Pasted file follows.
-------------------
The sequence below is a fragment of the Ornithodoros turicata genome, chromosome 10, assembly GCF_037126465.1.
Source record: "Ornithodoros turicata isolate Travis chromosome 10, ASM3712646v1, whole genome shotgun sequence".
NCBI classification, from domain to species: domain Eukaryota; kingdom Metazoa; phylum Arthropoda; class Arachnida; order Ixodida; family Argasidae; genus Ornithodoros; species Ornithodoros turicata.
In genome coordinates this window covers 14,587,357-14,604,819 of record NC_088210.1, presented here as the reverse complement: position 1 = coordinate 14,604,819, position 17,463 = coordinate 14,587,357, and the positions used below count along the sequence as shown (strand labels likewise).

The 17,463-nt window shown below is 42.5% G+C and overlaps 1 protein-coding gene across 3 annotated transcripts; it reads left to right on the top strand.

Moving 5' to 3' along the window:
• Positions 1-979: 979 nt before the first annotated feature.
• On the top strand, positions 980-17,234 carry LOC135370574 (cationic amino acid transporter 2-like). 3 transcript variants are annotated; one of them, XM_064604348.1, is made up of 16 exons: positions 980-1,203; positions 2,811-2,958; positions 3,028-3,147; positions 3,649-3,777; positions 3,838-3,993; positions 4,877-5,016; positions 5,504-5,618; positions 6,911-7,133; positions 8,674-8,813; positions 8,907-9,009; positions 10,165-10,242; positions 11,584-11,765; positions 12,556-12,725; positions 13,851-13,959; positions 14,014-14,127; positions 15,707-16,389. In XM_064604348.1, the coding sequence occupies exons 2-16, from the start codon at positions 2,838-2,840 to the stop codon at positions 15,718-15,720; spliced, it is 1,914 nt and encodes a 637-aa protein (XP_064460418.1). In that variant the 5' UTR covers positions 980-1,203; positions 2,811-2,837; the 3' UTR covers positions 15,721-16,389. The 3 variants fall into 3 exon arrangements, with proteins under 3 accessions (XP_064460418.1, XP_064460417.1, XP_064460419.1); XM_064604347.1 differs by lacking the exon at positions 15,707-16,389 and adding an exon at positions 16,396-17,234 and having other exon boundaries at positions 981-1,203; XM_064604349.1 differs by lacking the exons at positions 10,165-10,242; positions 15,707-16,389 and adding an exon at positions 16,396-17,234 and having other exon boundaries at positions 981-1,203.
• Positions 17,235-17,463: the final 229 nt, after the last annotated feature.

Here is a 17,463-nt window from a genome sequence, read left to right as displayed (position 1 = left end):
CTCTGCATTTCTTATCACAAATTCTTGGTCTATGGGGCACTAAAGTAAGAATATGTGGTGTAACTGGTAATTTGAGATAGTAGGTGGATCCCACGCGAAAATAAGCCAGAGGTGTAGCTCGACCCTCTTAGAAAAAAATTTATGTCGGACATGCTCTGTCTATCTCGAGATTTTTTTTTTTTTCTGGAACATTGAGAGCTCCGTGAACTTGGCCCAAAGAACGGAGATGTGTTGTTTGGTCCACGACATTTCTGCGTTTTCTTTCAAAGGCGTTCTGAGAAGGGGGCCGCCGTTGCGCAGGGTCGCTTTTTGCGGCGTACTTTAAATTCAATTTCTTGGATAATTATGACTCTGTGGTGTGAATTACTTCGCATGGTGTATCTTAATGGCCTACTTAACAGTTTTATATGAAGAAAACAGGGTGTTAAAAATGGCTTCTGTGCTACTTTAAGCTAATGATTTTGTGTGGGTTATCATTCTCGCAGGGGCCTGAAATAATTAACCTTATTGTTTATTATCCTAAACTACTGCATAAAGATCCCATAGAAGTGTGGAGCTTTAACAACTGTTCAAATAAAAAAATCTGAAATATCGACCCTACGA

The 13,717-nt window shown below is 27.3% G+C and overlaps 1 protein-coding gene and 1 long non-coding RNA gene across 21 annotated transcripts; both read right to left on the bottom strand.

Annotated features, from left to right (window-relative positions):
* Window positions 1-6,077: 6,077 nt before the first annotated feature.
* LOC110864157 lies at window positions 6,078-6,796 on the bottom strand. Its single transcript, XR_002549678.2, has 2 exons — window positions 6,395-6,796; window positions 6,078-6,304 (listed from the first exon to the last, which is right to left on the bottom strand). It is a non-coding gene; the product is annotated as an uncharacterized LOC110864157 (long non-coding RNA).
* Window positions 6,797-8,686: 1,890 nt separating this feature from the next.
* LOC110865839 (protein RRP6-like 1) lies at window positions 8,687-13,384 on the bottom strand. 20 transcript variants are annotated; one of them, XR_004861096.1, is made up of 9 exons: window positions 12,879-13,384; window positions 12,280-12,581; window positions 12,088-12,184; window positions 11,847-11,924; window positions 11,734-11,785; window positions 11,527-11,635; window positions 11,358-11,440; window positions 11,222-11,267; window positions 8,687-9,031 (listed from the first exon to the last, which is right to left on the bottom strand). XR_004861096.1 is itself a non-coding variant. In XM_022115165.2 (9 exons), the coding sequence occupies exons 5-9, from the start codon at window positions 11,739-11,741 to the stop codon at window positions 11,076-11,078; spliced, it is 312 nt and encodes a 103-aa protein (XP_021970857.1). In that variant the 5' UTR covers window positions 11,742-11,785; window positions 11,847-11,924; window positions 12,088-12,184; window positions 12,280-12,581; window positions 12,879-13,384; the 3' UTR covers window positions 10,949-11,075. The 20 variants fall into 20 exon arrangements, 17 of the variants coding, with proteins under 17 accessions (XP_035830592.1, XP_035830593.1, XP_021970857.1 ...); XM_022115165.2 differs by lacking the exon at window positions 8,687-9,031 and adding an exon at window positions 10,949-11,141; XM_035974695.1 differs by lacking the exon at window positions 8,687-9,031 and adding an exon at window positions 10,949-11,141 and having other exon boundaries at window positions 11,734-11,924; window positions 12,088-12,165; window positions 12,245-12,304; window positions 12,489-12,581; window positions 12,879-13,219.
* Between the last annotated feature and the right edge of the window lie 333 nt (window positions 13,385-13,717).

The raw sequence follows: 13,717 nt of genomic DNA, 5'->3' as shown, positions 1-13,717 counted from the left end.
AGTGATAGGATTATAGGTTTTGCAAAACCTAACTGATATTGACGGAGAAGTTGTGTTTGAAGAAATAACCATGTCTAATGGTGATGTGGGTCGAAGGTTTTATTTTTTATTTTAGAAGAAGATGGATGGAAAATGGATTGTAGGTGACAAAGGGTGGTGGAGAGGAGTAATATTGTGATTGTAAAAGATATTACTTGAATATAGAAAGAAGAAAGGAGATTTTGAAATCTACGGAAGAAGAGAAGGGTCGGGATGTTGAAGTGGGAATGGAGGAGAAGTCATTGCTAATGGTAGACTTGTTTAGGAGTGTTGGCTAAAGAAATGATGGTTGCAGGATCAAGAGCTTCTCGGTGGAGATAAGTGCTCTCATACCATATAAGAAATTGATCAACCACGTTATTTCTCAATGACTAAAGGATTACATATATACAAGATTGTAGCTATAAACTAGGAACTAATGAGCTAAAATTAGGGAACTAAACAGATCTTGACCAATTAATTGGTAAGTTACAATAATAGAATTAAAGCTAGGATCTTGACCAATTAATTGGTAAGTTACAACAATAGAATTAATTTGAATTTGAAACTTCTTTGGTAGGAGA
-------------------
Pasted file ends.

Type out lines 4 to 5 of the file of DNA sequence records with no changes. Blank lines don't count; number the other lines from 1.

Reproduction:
In genome coordinates this window covers 14,587,357-14,604,819 of record NC_088210.1, presented here as the reverse complement: position 1 = coordinate 14,604,819, position 17,463 = coordinate 14,587,357, and the positions used below count along the sequence as shown (strand labels likewise).

The 17,463-nt window shown below is 42.5% G+C and overlaps 1 protein-coding gene across 3 annotated transcripts; it reads left to right on the top strand.